Gross Domestic Product is a measure of the nation’s economic activity. The statistic measures the sum of the nation’s production for both the private and public sectors. A nation with an increasing GDP in real terms is considered to be growing, while one with a declining GDP in real terms is in recession. (NOTE: By real economists mean adjusted for inflation and population).
The BEA put out its third revision of 4th quarter 2012 and reports that the overall economy grew by 0.4 percent in the quarter. While this is at least positive, it is significantly lower than the third quarter estimate of 3.1 percent, and reflects overall economic growth for the year of just 2.2 percent in 2012 (a slight increase over the 1.8 percent in 2011).
Businesses and industries should be concerned about slow GDP growth because the overall level of income available to customers tracks this number; however, the small 4th quarter increase may be of less concern because it comes mainly from two sources, neither of which is closely linked to future production or consumption. The first is net exports, which fell due to a decrease in both exports and imports; however, a large portion of imports are petroleum products and these tend to be more stable than other merchandise imports – as such exports and imports both fell but exports fell more rapidly. In addition, even though some industries rely heavily on defense spending, war is destructive to the economy overall and seeing a continuing large reduction in federal defense spending is likely good for the economy. It is however, likely that much of the decline in federal spending was due to the potential of sequester, something which is now unlikely to continue into the first quarter, suggesting that rather than the normally weak 1st quarter, we should see something closer to 2% annualized growth in 2013-1.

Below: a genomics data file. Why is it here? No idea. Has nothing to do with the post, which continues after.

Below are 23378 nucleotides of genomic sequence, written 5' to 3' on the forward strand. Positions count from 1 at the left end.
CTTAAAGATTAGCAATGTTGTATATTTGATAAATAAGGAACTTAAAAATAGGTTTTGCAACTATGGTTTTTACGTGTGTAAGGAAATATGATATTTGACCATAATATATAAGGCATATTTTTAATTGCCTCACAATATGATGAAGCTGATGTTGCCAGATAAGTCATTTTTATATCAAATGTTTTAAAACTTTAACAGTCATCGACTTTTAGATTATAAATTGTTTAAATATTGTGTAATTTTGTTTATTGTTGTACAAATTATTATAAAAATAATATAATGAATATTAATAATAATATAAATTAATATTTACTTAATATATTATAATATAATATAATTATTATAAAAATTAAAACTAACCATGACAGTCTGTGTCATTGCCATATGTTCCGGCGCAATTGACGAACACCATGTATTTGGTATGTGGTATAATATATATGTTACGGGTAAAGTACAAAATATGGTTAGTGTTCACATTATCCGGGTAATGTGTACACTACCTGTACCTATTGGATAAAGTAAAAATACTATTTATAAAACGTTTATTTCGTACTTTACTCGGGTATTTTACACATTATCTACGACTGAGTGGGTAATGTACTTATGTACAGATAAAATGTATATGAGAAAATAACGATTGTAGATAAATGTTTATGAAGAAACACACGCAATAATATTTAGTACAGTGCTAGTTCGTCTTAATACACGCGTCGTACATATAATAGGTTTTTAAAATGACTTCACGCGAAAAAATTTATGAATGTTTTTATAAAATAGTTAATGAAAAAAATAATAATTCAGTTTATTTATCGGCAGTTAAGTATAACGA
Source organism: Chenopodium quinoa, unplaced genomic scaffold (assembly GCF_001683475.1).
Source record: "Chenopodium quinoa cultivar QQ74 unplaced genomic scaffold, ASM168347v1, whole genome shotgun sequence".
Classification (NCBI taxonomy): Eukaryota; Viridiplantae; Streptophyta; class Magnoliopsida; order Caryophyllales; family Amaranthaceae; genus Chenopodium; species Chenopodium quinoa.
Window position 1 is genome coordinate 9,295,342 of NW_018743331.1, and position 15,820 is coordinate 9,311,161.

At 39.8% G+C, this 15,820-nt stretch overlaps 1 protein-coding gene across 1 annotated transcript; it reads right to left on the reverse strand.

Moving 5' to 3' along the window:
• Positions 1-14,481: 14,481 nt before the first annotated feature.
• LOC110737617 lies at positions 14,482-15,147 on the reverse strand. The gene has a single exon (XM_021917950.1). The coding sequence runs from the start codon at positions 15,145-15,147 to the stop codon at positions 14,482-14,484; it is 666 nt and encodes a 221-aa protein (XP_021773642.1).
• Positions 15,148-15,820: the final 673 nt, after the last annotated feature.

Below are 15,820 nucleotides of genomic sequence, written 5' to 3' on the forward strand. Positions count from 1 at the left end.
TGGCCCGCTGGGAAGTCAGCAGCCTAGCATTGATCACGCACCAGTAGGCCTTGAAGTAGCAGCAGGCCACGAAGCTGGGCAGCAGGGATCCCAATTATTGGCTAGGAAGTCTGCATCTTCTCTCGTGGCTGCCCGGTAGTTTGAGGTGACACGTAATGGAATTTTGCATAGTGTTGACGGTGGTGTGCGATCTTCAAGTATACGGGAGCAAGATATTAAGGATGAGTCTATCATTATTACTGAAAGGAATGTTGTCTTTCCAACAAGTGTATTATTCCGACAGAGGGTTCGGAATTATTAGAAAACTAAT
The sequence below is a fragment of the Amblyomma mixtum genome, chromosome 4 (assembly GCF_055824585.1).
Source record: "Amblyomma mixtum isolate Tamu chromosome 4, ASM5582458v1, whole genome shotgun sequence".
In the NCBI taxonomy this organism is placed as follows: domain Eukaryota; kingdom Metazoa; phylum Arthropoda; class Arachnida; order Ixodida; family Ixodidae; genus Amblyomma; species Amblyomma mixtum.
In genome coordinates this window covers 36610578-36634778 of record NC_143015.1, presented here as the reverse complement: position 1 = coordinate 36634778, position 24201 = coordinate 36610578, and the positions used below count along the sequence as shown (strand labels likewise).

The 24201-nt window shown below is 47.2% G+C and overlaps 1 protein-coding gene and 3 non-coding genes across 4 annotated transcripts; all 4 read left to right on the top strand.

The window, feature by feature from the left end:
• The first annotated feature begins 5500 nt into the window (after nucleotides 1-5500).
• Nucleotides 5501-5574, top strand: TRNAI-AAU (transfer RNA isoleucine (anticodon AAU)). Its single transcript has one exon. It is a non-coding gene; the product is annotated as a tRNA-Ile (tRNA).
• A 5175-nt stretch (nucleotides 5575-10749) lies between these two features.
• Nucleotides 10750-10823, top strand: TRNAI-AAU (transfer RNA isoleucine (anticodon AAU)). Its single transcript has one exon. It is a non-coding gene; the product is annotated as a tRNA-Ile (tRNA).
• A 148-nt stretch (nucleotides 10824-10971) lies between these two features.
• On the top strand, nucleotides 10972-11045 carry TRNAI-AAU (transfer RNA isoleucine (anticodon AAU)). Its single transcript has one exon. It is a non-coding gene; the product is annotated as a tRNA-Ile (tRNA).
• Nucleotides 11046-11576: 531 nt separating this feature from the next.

We believe that continued slow growth in the economy will keep the pressure on the Federal Reserve to keep interest rates at ridiculously low levels forcing continued bond purchases on the open market. This should also keep unemployment rates from changing dramatically during 2013 which will keep downward pressure on labor costs. Pressure will continue on the dollar making imports more expensive and helping to stimulate exports to some extent.